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The Demise of Another Evolutionary Link: Archaeopteryx Falls From Its Perch

Casey Luskin

A few days ago we saw Ida fall from her overhyped status as an ancestor of humans. Now some scientists are claiming that Archaeopteryx should lose its status as an ancestor of modern birds. Calling Archaeopteryx an “icon of evolution,” the Wall Street Journal (WSJ) borrows a term from Jonathan Wells while reporting that “[t]he feathered creature called archaeopteryx, easily the world’s most famous fossil remains, had been considered the first bird since Charles Darwin’s day. When researchers put its celebrity bones under the microscope recently, though, they discovered that this icon of evolution might not have been a bird at all.”

According to the new research, inferences about growth rates made from studies of Archaeopteryx‘s ancient fossilized bones show it developed much more slowly than modern birds. While the WSJ is reporting these doubts about Archaeopteryx‘s ancestral status as if they were something new, those who follow the intelligent design movement know that such skepticism has been around for quite some time. In his 2000 book Icons of Evolution, Jonathan Wells discussed differences between Archaeopteryx and modern birds and the implications for Archaeopteryx‘s place as an alleged link between dinosaurs and birds:

But there are too many structural differences between Archaeopteryx and modern birds for the latter to be descendants of the former. In 1985, University of Kansas paleontologist Larry Martin wrote: “Archaopteryx is not ancestral of any group of modern birds.” Instead it is “the earliest known member of a totally extinct group of birds.” And in 1996 paleontologist Mark Norell, of the American Museum of Natural History in New York, called Archaeopteryx “a very important fossil,” but added that most paleontologists now believe it is not a direct ancestor of modern birds.

(Jonathan Wells, Icons of Evolution, p. 116 (Regnery, 2000).)

Archaeopteryx isn’t the only evolutionary icon losing its claim as the ancestor of birds. In recent months we’ve seen paleontologists increasingly arguing that the entire clade of dinosaurs should no longer be considered ancestral to birds. As the WSJ article states:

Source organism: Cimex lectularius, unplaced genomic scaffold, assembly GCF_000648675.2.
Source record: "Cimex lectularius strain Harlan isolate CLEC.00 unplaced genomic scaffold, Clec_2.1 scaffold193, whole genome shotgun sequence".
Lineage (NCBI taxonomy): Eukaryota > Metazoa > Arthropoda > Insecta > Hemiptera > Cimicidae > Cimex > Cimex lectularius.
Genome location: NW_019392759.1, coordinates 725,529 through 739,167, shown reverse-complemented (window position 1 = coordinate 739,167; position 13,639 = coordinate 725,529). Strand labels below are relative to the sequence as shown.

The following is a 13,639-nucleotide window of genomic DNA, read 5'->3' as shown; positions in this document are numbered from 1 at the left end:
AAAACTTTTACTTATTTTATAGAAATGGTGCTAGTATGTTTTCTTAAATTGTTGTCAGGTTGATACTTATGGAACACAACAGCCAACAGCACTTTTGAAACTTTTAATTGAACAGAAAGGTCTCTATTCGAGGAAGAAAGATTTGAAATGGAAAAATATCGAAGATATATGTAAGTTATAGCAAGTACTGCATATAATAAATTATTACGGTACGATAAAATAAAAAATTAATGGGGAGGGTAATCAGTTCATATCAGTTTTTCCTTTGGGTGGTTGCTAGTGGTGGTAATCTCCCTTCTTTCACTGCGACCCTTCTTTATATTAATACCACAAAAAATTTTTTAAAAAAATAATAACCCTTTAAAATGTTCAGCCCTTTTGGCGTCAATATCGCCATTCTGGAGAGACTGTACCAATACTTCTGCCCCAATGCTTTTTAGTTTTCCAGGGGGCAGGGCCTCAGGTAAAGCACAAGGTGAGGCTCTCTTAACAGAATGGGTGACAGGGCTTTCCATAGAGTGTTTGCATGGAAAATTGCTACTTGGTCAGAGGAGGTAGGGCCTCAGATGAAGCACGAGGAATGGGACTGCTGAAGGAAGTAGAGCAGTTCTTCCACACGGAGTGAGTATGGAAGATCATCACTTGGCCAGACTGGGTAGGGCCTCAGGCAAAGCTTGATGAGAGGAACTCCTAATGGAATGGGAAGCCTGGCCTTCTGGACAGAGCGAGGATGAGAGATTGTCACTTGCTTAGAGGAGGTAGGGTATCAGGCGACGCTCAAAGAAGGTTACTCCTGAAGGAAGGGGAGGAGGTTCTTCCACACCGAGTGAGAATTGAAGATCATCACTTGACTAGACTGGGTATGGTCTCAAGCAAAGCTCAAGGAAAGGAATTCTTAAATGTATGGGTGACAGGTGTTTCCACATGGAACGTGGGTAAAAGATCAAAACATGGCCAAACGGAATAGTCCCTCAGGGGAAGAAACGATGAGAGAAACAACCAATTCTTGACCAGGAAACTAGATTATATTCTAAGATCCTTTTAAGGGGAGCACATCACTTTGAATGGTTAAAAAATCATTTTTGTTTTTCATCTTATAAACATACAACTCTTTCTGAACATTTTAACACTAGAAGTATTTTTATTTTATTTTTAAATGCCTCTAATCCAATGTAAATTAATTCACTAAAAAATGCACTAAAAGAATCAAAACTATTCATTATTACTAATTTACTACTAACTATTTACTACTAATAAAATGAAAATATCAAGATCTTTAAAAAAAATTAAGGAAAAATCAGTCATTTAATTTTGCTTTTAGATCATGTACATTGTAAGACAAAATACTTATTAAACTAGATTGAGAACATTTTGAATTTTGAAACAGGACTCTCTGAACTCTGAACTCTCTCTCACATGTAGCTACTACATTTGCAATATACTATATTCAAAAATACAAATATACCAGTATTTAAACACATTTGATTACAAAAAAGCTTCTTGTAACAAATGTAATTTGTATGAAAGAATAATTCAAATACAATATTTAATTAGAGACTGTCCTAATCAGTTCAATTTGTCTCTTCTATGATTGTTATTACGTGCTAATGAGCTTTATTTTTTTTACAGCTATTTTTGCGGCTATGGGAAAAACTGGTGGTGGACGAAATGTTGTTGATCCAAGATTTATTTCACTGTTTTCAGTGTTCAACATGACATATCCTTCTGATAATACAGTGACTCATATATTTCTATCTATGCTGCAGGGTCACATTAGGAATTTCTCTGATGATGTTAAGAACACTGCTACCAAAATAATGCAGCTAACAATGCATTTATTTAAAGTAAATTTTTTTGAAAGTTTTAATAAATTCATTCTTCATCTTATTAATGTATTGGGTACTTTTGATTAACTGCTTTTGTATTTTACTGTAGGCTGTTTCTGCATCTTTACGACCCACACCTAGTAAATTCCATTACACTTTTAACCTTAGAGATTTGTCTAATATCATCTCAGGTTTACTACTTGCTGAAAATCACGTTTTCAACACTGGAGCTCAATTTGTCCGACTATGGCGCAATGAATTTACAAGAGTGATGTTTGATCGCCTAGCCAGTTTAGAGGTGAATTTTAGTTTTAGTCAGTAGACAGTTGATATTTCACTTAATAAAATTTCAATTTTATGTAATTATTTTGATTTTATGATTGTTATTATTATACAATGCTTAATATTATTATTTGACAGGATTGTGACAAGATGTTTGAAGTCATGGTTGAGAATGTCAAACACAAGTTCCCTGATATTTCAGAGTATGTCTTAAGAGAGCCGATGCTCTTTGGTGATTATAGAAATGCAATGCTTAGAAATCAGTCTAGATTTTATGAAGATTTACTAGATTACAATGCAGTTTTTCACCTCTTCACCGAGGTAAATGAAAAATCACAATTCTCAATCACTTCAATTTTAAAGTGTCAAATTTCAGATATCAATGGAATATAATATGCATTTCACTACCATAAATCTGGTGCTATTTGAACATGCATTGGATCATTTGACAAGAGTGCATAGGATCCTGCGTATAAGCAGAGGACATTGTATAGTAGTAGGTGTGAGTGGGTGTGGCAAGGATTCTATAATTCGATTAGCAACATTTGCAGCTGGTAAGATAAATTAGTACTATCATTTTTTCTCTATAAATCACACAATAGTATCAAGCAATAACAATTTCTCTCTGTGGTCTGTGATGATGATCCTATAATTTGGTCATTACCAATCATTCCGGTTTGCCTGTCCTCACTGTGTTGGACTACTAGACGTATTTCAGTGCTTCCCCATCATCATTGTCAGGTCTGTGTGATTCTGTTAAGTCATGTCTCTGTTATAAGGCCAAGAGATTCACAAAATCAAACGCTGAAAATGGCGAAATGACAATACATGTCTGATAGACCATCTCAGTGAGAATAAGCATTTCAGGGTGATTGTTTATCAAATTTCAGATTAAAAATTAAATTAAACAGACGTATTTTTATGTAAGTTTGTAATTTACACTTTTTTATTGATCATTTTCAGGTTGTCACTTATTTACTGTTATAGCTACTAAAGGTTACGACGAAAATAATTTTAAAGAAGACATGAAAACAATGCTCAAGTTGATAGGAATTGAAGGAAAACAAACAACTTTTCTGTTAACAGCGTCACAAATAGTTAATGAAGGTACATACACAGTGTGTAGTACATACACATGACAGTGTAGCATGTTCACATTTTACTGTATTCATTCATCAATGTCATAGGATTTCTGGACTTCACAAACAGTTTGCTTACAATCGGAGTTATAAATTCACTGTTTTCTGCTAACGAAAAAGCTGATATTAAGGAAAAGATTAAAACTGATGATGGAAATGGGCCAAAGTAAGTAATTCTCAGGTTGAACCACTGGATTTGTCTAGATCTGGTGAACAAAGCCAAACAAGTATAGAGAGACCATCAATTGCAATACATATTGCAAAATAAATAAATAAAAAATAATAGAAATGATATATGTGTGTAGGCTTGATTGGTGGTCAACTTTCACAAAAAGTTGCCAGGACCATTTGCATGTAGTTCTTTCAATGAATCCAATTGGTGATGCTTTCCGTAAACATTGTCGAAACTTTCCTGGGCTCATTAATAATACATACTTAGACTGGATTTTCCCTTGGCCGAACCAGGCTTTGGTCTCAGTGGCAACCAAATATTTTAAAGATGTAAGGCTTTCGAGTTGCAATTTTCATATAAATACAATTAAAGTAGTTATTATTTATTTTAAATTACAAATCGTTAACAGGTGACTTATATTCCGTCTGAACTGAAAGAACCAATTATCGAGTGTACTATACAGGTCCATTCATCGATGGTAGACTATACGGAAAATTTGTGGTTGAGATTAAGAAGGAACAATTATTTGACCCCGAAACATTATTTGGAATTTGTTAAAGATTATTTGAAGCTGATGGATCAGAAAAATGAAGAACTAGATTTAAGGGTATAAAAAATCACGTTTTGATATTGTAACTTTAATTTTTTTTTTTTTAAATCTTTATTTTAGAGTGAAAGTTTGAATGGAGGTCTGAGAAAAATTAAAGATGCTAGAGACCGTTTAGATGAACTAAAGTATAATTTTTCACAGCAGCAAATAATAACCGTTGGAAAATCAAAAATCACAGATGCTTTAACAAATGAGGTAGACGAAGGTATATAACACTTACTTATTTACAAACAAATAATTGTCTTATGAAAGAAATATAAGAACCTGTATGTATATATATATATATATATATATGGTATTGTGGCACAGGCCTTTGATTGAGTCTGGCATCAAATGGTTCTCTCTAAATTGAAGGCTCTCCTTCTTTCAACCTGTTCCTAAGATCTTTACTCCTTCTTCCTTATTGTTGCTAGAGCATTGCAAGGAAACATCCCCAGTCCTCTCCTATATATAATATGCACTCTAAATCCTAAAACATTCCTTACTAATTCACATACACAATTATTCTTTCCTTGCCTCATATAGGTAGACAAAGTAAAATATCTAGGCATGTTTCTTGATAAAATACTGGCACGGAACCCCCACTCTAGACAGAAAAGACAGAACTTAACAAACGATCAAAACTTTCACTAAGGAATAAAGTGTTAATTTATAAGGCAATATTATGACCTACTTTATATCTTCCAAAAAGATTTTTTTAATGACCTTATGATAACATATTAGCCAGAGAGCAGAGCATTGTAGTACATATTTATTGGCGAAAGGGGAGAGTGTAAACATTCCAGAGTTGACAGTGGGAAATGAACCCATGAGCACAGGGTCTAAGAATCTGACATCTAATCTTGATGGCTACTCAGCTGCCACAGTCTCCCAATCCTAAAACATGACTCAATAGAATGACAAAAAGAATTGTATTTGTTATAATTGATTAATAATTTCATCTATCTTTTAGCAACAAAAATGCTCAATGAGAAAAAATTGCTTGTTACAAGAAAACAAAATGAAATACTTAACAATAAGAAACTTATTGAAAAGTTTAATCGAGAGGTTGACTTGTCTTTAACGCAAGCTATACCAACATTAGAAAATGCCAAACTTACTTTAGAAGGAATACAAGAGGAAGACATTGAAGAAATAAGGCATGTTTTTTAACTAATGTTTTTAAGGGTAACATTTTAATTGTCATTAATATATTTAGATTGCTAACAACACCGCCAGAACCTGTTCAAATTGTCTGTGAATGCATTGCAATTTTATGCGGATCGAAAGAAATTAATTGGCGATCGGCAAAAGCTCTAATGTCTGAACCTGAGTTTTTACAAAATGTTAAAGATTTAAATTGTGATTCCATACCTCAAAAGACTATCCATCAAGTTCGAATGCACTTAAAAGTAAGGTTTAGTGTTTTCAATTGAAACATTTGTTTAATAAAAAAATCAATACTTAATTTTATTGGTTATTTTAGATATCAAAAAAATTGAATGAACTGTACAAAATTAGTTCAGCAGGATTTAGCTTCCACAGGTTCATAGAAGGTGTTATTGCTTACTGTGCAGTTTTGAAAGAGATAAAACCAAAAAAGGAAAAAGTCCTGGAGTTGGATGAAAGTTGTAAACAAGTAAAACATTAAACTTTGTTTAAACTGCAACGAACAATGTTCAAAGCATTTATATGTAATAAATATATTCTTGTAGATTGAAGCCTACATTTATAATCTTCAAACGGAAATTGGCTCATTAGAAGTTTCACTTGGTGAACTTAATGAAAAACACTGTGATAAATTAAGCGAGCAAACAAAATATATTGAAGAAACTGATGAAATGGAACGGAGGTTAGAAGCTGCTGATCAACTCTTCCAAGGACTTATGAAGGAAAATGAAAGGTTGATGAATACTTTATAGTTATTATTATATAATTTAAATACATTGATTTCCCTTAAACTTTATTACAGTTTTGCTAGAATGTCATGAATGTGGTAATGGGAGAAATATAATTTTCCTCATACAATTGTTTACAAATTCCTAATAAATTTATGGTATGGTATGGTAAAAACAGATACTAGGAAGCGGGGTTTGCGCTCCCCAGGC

There are lingering doubts that birds today are descendants of dinosaurs. Researchers at Oregon State University recently argued that the distinctive anatomy that gives birds the lung capacity needed for flight means it is unlikely that birds descended from dinosaurs like archaeopteryx and its kin. Their findings were published in June in the Journal of Morphology.

As paleontologist John Ruben of Oregon State was quoted saying when his article was published:

But old theories die hard, Ruben said, especially when it comes to some of the most distinctive and romanticized animal species in world history.

“Frankly, there’s a lot of museum politics involved in this, a lot of careers committed to a particular point of view even if new scientific evidence raises questions,” Ruben said. In some museum displays, he said, the birds-descended-from-dinosaurs evolutionary theory has been portrayed as a largely accepted fact, with an asterisk pointing out in small type that “some scientists disagree.”

“Our work at OSU used to be pretty much the only asterisk they were talking about,” Ruben said. “But now there are more asterisks all the time. That’s part of the process of science.”

(“Discovery Raises New Doubts About Dinosaur-bird Links,” ScienceDaily, June 9, 2009.)

While “museum politics” seem to dominate now more than ever when it comes to evolution, it’s nice to at least see some of those asterisks getting a little attention in a major media outlet like Wall Street Journal.


Casey Luskin

Associate Director, Center for Science and Culture
Casey Luskin is a geologist and an attorney with graduate degrees in science and law, giving him expertise in both the scientific and legal dimensions of the debate over evolution. He earned his PhD in Geology from the University of Johannesburg, and BS and MS degrees in Earth Sciences from the University of California, San Diego, where he studied evolution extensively at both the graduate and undergraduate levels. His law degree is from the University of San Diego, where he focused his studies on First Amendment law, education law, and environmental law.